As the children progress from Year 1 through to Year 6 they follow the National Curriculum 2014, with learning experiences enriched and enhanced by the school curriculum. The National Curriculum defines attainment targets and programmes of study for the statutory subjects, with English and Mathematics assessed termly in all year groups but published data at the end of Key Stage 1 (Age 7) and Key Stage 2 (Age 11). Further information about the detailed content of the curriculum can be found on the DfE Website. In addition to this, all subjects taught in school are assessed throughout the year in order to support next steps in learning and individual progress for all children across the curriculum.
Schools are free to decide how they assess children and to devise their own systems and processes.
UNDERPINNING PRINCIPLES FOR ASSESSMENT AT ST. WULSTANS Adapted from the NAHT guidance
- Assessment is at the heart of teaching and learning.
- Assessment provides evidence to guide teaching and learning.
- Assessment provides the opportunity for students to demonstrate and review their progress.
- Assessment is fair.
- Assessment is inclusive of all abilities.
- Assessment is free from bias towards factors that are not relevant to what the assessment intends to address.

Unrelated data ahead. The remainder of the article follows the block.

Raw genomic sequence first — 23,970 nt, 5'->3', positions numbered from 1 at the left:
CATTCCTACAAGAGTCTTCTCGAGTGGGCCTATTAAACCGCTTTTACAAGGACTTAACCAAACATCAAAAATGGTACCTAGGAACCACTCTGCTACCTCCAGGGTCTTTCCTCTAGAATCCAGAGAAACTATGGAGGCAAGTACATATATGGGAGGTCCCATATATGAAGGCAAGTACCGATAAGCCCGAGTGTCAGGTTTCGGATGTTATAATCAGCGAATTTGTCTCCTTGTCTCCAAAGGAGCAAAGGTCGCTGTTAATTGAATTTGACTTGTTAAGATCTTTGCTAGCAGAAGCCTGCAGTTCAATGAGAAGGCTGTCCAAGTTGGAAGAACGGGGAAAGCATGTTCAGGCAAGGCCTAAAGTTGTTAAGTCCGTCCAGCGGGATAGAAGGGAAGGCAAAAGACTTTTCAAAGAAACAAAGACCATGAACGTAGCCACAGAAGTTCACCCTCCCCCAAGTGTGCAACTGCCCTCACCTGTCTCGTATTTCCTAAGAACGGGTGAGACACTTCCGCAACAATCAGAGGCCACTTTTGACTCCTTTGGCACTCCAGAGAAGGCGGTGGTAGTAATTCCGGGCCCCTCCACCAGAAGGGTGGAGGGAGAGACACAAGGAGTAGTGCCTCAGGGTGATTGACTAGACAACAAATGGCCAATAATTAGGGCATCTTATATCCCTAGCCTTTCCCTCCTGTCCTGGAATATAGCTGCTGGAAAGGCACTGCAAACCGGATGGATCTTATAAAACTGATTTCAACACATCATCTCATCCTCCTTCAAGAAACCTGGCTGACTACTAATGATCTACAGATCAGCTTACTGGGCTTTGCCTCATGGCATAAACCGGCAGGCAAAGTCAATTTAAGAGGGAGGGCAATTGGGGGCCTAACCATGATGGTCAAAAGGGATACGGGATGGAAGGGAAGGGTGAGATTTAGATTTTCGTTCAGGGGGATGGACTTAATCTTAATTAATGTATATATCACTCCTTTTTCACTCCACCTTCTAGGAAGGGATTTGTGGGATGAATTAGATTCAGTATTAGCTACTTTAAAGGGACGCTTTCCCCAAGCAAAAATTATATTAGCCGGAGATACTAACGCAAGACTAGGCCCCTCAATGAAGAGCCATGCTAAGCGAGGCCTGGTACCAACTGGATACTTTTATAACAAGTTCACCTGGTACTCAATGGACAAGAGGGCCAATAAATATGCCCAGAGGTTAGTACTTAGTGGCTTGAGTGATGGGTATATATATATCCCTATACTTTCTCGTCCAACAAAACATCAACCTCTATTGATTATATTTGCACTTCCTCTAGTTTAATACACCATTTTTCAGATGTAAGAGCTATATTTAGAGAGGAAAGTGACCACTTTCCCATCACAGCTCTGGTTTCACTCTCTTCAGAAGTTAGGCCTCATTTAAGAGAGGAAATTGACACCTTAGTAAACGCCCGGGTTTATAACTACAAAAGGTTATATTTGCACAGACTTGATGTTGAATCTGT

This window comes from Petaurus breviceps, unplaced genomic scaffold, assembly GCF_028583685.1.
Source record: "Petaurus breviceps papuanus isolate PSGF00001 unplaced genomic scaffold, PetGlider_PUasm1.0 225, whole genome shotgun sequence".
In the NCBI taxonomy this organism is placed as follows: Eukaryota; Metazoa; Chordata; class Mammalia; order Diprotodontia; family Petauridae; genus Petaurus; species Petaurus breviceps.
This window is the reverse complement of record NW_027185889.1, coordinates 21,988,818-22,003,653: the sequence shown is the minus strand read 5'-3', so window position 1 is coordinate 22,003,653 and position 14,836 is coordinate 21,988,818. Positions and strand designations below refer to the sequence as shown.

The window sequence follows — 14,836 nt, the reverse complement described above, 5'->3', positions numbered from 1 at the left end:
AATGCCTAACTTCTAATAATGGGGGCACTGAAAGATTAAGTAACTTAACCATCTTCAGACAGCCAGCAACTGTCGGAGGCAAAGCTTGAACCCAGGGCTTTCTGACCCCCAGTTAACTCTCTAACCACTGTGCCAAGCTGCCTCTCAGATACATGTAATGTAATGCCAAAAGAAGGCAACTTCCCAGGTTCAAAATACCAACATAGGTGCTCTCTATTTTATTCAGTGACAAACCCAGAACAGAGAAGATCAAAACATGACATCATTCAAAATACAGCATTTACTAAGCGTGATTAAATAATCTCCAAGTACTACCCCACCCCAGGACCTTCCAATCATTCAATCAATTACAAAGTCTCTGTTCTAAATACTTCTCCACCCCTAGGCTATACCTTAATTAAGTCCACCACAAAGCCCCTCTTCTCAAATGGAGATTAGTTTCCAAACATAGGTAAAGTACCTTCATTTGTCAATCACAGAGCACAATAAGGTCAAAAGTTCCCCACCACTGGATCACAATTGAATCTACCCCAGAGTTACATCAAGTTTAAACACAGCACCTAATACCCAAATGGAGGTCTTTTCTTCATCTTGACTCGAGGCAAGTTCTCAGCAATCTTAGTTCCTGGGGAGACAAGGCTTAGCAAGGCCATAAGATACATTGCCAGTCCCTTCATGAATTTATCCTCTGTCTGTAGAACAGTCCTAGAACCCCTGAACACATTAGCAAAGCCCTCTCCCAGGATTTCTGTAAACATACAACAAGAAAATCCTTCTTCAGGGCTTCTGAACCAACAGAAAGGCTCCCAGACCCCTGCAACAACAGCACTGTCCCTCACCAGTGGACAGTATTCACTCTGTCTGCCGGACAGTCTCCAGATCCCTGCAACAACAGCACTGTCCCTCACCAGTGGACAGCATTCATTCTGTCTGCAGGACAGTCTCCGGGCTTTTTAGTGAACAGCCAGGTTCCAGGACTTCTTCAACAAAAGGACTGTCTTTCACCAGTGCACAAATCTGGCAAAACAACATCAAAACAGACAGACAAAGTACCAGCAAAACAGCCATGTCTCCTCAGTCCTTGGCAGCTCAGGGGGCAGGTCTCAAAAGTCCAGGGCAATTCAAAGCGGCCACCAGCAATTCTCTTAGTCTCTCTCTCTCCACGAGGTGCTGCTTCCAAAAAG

- Assessment is honest.
- Assessment outcomes are used in ways that minimise undesirable effects.
- Assessment outcomes are conveyed in an open, honest and transparent way to assist pupils with their learning.
- Assessment judgements are moderated by experienced professionals to ensure their accuracy.
- Assessment is ambitious.
- Assessment places achievement in context against nationally standardised criteria and expected standards.
- Assessment embodies, through objective criteria, a pathway of progress and development for every child.
- Assessment objectives set high expectations for learners.
- Assessment is appropriate.
- The purpose of any assessment process should be clearly stated.
- Conclusions regarding pupil achievement are valid when the assessment method is appropriate (to age, to the task and to the desired feedback information).
- Assessment should draw on a wide range of evidence to provide a complete picture of student achievement.
- Assessment should demand no more procedures or records than are practically required to allow pupils, their parents and teachers to plan future learning.
- Assessment is consistent.
- Judgements are formed according to common principles.
- The results are readily understandable by third parties.
- A school’s results are capable of comparison with other schools, both locally and nationally.
- Assessment outcomes provide meaningful and understandable information for:
- pupils in developing their learning;
- parents in supporting children with their learning;
- teachers in planning teaching and learning.
Assessment must provide information that justifies the time spent;
- school leaders and governors in planning and allocating resources; and
- government and agents of government.